Monday, March 26, 2012

Breathing LessonsBreathing_Lessons
by Anne Tyler
My rating: of 5 stars

I saw this movie over 20 years ago but had never read the book and since Anne Tyler such a gifted writer and since this is a Pulitzer Prize winner, I decided to read it. A novel about marriage, the setting is late 1950's-60's so I really enjoyed it, but I suspect it would be an irritating novel for today's readers. Excellent character development.

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Monday, March 19, 2012

One Second AfterOne Second After by William R. Forstchen

My rating: 4 of 5 stars


Can you provide for yourself and family should the grid and food supply shut down? This is a highly plausible story of the members of a small No.Carolina community doing what they must to survive the horrors (which were glossed over) resulting from an EMP, one of the leading threats to America's security today, and probably the most underrated one. I finished this book 2 weeks ago, am still thinking about it, and am more motivated to prepare for such an event. In that sense I would give the book 5 stars, but despite the relative importance of the issue, I’m giving 4 stars because while subject matter is important, the quality of writing is almost amateurish. This is a quick read.



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Monday, March 12, 2012

Ladder of YearsLadder of Years by Anne Tyler

My rating: 5 of 5 stars


I read this book several years ago and was entranced by it. It was a satisfying read which helped me struggle through a difficult time of new beginnings in my life. While reading it I found myself wishing that I had read it 10 years earlier, before it was published, so that I might have earlier gleaned the wisdom of its pages, and I have often thought of Delia, the main character, by whom I was both puzzled and impressed. Tyler has a lyrical prose style and has just published her 9th book, The Beginner's Goodbye.



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Eat to Live: The Revolutionary Formula for Fast and Sustained Weight LossEat to Live: The Revolutionary Formula for Fast and Sustained Weight Loss by Joel Fuhrman

My rating: 5 of 5 stars


March 10 2012 Update: I've been eating this way for 2 years and it has changed my life. Not only did my LDL (Lousy bad) cholesterol drop 56 points but my HDL (happy good)cholesterol is elevated 15 points. But the primary reason my life is changed is no more aches & pains which means I no longer need round the clock medicating with Tramadol, Neurontin, & other pain killers. It has not been easy to discipline myself to eat this way & often I indulge in something that Dr. Fuhriman & his colleagues would frown at, but I'm 95%. Why would I go back to the Standard American Diet(SAD) with those results? Oh, and I am also 40# lighter than I was 2 years ago. A good companion book with even more compelling arguments for eating mostly vegan is The China Study by Caldwell and Esselstyn.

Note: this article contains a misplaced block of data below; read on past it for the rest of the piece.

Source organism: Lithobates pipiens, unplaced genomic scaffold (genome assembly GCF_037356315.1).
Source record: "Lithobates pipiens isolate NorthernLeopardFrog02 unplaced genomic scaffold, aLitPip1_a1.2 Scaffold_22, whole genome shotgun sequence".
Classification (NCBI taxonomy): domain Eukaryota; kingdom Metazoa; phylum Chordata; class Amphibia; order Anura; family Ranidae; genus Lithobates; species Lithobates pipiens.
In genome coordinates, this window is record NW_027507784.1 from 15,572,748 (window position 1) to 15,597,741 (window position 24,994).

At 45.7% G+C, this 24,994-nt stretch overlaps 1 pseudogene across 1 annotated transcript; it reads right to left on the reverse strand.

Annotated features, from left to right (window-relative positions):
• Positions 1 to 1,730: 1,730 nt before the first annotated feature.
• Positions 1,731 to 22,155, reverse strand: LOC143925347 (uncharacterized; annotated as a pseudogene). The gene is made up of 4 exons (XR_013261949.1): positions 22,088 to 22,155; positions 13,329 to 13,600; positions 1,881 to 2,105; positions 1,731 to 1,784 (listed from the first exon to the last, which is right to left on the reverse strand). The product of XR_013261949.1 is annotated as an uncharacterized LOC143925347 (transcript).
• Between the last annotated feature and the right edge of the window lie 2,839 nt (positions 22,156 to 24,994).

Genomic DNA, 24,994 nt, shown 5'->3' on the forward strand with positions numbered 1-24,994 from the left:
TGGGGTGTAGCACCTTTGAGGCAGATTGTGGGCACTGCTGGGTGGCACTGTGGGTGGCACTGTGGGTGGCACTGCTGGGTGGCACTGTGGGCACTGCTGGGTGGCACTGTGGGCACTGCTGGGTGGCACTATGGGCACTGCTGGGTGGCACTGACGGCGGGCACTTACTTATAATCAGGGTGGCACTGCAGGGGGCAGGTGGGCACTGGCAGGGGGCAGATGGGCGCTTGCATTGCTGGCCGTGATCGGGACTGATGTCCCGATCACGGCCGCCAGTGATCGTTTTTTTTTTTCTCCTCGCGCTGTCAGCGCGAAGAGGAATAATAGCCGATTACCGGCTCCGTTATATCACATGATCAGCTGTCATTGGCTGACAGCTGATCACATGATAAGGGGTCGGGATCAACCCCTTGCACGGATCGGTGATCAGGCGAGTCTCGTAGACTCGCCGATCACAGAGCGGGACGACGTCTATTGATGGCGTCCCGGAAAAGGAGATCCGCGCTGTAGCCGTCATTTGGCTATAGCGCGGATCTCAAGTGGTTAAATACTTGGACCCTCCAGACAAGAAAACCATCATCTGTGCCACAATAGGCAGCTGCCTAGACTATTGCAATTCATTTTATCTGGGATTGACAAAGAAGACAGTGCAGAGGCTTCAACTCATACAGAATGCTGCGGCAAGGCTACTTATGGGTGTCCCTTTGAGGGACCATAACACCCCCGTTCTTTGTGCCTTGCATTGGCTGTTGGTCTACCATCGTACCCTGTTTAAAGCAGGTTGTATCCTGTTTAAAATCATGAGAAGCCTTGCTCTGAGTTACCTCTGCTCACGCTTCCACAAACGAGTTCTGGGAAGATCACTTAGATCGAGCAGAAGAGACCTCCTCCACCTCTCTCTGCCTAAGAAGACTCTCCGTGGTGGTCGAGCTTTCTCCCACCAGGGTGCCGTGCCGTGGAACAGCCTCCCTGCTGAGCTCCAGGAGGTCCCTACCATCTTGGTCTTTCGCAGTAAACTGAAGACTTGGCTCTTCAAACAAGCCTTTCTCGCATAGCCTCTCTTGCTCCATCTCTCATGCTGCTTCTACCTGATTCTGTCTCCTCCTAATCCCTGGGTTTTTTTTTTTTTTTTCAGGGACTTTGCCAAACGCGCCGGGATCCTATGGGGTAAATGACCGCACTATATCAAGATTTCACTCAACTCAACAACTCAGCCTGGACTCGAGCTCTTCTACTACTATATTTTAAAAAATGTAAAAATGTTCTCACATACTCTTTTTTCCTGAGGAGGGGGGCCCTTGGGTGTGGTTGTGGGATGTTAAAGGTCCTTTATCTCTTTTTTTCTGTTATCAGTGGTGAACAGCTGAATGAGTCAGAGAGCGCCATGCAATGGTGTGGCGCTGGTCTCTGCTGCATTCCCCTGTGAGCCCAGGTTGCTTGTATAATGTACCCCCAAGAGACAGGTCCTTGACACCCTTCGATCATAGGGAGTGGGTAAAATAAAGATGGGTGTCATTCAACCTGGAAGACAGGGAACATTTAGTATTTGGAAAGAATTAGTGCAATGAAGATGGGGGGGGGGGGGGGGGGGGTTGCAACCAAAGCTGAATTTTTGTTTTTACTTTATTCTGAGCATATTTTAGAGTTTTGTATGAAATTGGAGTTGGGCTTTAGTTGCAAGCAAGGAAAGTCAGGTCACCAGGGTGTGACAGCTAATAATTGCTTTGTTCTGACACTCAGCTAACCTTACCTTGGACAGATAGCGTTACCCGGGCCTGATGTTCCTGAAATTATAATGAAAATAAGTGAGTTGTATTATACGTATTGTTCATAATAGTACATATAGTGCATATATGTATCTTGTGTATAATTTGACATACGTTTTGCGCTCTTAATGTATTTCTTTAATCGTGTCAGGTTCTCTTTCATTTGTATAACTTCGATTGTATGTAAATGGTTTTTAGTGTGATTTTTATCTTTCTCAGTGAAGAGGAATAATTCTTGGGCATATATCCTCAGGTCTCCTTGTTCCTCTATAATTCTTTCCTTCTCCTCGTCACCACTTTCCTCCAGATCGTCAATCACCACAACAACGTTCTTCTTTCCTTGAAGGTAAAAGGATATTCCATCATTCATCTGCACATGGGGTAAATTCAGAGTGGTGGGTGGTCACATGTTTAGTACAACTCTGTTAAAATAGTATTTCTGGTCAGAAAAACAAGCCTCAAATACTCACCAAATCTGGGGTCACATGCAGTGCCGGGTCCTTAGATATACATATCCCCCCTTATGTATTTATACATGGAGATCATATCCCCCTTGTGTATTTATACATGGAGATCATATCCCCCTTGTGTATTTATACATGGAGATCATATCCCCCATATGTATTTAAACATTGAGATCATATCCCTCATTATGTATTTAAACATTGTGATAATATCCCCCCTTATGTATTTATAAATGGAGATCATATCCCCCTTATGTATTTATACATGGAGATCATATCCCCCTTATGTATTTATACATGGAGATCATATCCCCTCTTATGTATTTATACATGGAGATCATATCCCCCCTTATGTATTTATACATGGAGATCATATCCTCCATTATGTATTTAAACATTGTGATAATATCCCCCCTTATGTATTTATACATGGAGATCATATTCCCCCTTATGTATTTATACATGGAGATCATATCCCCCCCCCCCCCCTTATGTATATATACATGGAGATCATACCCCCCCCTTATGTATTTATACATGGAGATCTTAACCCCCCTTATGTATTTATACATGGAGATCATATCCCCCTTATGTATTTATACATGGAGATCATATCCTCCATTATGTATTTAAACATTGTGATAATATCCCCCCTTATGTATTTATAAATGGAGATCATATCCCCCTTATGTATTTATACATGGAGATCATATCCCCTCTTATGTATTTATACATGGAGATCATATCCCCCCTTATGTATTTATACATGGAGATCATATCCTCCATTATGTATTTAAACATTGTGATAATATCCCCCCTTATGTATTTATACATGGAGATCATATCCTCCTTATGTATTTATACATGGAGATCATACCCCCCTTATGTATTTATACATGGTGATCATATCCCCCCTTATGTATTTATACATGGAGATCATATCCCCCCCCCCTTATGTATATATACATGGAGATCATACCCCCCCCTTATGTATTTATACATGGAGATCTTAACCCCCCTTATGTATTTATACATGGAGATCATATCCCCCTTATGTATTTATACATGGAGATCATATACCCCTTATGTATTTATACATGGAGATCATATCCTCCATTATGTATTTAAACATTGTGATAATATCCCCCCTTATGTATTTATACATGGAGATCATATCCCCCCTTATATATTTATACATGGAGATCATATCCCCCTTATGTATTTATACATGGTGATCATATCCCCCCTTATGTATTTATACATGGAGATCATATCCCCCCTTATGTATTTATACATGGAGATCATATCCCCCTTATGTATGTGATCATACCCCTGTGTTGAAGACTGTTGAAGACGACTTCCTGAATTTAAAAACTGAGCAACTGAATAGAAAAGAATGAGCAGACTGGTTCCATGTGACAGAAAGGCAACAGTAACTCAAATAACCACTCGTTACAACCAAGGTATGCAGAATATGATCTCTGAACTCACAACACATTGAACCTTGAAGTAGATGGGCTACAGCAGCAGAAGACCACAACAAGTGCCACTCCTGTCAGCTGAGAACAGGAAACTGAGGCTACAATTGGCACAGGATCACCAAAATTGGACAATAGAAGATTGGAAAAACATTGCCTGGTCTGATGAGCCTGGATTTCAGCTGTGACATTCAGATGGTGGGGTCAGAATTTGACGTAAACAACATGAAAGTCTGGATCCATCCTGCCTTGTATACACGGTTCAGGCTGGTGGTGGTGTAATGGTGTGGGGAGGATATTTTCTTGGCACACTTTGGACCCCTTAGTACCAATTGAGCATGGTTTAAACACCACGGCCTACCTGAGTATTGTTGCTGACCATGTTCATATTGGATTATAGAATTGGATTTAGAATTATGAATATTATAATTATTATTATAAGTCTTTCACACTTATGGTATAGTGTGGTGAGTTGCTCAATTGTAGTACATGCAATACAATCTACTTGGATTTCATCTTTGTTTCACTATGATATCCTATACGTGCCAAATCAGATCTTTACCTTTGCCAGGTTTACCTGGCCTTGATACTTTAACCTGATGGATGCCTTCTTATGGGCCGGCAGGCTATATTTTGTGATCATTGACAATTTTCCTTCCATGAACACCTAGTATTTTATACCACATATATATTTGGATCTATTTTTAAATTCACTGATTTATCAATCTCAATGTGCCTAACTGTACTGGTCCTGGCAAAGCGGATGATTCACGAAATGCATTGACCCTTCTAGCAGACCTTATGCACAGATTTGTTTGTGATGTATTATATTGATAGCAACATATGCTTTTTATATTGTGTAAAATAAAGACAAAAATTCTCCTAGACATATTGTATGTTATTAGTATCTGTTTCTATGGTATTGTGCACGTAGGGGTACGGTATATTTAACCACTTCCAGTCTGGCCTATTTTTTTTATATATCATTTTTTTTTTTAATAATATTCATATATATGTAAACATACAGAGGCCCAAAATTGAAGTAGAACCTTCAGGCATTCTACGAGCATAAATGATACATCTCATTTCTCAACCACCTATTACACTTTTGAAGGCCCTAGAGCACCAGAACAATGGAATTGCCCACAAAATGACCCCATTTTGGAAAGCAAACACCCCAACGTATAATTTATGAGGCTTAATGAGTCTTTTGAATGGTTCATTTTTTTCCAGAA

Written March 10, 2010: Awesome book for anyone interested in nutrition and healthy living. I wish it had been published 40 years ago when I was raising my family.

I've been on this diet (moderately high) for 4 weeks and have lost 14 lbs. but my primary reason for this change is cholesterol and arthritis pain. The pain is almost nil and I'll see how many LDL points I've dropped next week & report back.

To read more about this amazing diet go to Robin's nutrition blog: http://leantowardthesun.blogspot.com/





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Wednesday, March 7, 2012

The Immigrants (Lavette Family, #1)The Immigrants by Howard Fast

My rating: 4 of 5 stars


A family saga that spans 4 generations of 4 families. You will want to make a geneology chart as you read in order to not get mired down with who's who in the plotlines. It was a little crude for my tastes, and overly long, however I enjoyed reading about the rise and fall of the well defined characters and it did hold my interest to the end; but I won't read the sequels.



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JulietJuliet by Anne Fortier

My rating: 5 of 5 stars


An intriguing mystery and romance which takes place in both the late 16th century andmodern day Siena, Italy. When you finish this you will be convinced that Shakespeare's "Romeo and Juliet" was not a fictional account. I couldn't put it down. The film rights to this have been sold already.



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Fire in the Pasture: 21st Century Mormon PoetsFire in the Pasture: 21st Century Mormon Poets
My rating: 5 of 5 stars


A collection of some of the best current LDS poets, including "True Love," by Joe Plicka.



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The Beach TreesThe Beach Trees by Karen White

My rating: 5 of 5 stars


I couldn't decide between 4 or 5 stars, but with no violence, gore, sex, or vulgarity chose 5. It is a 3 generation mystery which takes place in Biloxi and NewOrleans. If you read it (or audio) I suggest you begin by making a couple of 3 generation charts to keep the families & their stories straight. I thought it was a great read.



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The Whistling SeasonThe Whistling Season by Ivan Doig

My rating: 5 of 5 stars